XWe have detected your location as outside the U.S/Canada, if you think this is wrong, you can choose your location.

Macmillan Higher Education Celebrating 20 years of Macmillan Study Skills

Cart

Continue Shopping
All prices are shown excluding Tax
The submitted promocode is invalid
* Applied promocode: ×

Important information on your ebook order

Heresy, Magic and Witchcraft in Early Modern Europe

Author(s):
Publisher:

Red Globe Press

Pages: 284
Series:

European Culture and Society

Downloads:

Flyer

Further Actions:

Recommend to library


Categories:

AVAILABLE FORMATS

Hardcover - 9780333754337

06 September 2003

$113.99

Free Shipping

In stock

Ebook - 9780230629127

28 May 2003

$94.99

In stock

All prices are shown excluding Tax

In the fifteenth century many authorities did not believe Inquisitors' stories of a supposed Satanic witch sect. However, the religious conflict of the sixteenth-century Reformation - especially popular movements of reform...

Show More

In the fifteenth century many authorities did not believe Inquisitors' stories of a supposed Satanic witch sect. However, the religious conflict of the sixteenth-century Reformation - especially popular movements of reform and revolt - helped to create an atmosphere in which diabolical conspiracies (which swept up religious dissidents, Jews and magicians into their nets) were believed to pose a very real threat. Fear of the Devil and his followers inspired horrific incidents of judicially-approved terror in early modern Europe, leading after 1560 to the infamous witch hunts.Bringing together the fields of Reformation and witchcraft studies, this fascinating book reveals how the early modern period's religious conflicts led to widespread confusion and uncertainty. Gary K. Waite examines in-depth how church leaders dispelled rising religious doubt by persecuting heretics, and how alleged infernal plots, and witches who confessed to making a pact with the Devil, helped the authorities to reaffirm orthodoxy. Waite argues that it was only when the authorities came to terms with pluralism that there was a corresponding decline in witch panics.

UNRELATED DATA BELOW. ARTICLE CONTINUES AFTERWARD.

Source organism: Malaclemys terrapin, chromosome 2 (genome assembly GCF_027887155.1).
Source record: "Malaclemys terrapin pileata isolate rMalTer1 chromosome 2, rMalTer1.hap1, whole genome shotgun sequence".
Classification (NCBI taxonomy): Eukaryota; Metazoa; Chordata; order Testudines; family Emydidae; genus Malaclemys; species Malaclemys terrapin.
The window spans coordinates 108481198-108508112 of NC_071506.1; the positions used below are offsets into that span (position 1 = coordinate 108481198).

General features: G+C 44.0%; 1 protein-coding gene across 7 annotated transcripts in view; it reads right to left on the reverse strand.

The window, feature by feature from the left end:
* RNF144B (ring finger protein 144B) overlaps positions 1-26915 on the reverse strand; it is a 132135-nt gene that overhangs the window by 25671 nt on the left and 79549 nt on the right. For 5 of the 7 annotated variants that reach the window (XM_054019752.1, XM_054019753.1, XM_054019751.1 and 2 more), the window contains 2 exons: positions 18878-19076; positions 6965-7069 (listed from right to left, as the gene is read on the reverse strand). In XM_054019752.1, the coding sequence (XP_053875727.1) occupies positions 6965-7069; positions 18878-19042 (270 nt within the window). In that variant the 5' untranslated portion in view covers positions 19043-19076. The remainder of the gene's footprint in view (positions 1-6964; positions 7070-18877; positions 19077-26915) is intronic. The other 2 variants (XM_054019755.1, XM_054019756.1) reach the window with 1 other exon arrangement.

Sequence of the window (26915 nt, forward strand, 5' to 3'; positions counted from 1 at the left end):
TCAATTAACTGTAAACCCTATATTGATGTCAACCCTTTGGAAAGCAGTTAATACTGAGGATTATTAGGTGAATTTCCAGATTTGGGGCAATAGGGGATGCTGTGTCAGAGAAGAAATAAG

Show Less

Acknowledgements
Introduction
The Devil, Magic and Heresy in the Later Middle Ages
The Reformation and the End of the World
Heresy, Doubt and Demonising the 'Other'
The Reformation, Magic and Witchcraft 1520-1600
Religious Conflict and the Rise of Witch Hunting 1562-1630
Religious Pluralism and the End of the Witch Hunts
Conclusions
Notes
Annotated Bibliography
Index.

Add a review

Gary K. Waite is Professor of History, University of New Brunswick.

Show More

Gary K. Waite is Professor of History, University of New Brunswick.

Show Less

New Publications 

Best Sellers